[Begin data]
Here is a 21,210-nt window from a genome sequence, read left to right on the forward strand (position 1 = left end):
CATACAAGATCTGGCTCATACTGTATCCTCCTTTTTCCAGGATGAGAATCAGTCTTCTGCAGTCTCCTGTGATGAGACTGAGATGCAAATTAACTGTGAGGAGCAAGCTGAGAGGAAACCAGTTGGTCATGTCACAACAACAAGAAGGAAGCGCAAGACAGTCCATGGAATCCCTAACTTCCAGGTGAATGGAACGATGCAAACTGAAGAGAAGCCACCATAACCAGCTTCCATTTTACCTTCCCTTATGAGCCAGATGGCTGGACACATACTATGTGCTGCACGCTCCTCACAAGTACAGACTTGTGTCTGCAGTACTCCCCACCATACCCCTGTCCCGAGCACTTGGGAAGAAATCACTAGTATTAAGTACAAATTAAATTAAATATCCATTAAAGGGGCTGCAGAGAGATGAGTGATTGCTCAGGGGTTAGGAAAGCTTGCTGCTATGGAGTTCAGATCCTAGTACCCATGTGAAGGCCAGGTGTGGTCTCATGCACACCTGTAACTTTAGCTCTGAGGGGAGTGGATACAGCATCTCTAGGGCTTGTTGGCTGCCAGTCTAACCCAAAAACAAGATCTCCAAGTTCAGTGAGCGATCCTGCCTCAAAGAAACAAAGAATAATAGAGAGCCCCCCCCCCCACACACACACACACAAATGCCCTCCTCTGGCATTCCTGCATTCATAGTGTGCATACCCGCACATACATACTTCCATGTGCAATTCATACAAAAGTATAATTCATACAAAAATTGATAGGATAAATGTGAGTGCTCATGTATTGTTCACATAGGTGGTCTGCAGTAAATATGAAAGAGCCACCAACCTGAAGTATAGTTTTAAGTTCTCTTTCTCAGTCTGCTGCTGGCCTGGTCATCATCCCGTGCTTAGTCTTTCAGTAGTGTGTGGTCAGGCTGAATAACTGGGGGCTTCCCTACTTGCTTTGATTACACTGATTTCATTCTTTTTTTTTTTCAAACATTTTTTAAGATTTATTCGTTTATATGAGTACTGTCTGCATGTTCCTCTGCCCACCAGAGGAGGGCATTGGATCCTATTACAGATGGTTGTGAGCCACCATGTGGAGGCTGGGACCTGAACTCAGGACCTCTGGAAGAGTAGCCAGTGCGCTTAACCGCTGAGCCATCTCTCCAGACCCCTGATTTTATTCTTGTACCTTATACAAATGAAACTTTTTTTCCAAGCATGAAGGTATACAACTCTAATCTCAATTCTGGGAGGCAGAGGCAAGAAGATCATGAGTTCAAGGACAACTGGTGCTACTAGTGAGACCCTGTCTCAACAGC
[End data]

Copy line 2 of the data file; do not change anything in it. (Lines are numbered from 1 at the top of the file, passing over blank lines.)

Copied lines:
CATACAAGATCTGGCTCATACTGTATCCTCCTTTTTCCAGGATGAGAATCAGTCTTCTGCAGTCTCCTGTGATGAGACTGAGATGCAAATTAACTGTGAGGAGCAAGCTGAGAGGAAACCAGTTGGTCATGTCACAACAACAAGAAGGAAGCGCAAGACAGTCCATGGAATCCCTAACTTCCAGGTGAATGGAACGATGCAAACTGAAGAGAAGCCACCATAACCAGCTTCCATTTTACCTTCCCTTATGAGCCAGATGGCTGGACACATACTATGTGCTGCACGCTCCTCACAAGTACAGACTTGTGTCTGCAGTACTCCCCACCATACCCCTGTCCCGAGCACTTGGGAAGAAATCACTAGTATTAAGTACAAATTAAATTAAATATCCATTAAAGGGGCTGCAGAGAGATGAGTGATTGCTCAGGGGTTAGGAAAGCTTGCTGCTATGGAGTTCAGATCCTAGTACCCATGTGAAGGCCAGGTGTGGTCTCATGCACACCTGTAACTTTAGCTCTGAGGGGAGTGGATACAGCATCTCTAGGGCTTGTTGGCTGCCAGTCTAACCCAAAAACAAGATCTCCAAGTTCAGTGAGCGATCCTGCCTCAAAGAAACAAAGAATAATAGAGAGCCCCCCCCCCCACACACACACACACAAATGCCCTCCTCTGGCATTCCTGCATTCATAGTGTGCATACCCGCACATACATACTTCCATGTGCAATTCATACAAAAGTATAATTCATACAAAAATTGATAGGATAAATGTGAGTGCTCATGTATTGTTCACATAGGTGGTCTGCAGTAAATATGAAAGAGCCACCAACCTGAAGTATAGTTTTAAGTTCTCTTTCTCAGTCTGCTGCTGGCCTGGTCATCATCCCGTGCTTAGTCTTTCAGTAGTGTGTGGTCAGGCTGAATAACTGGGGGCTTCCCTACTTGCTTTGATTACACTGATTTCATTCTTTTTTTTTTTCAAACATTTTTTAAGATTTATTCGTTTATATGAGTACTGTCTGCATGTTCCTCTGCCCACCAGAGGAGGGCATTGGATCCTATTACAGATGGTTGTGAGCCACCATGTGGAGGCTGGGACCTGAACTCAGGACCTCTGGAAGAGTAGCCAGTGCGCTTAACCGCTGAGCCATCTCTCCAGACCCCTGATTTTATTCTTGTACCTTATACAAATGAAACTTTTTTTCCAAGCATGAAGGTATACAACTCTAATCTCAATTCTGGGAGGCAGAGGCAAGAAGATCATGAGTTCAAGGACAACTGGTGCTACTAGTGAGACCCTGTCTCAACAGC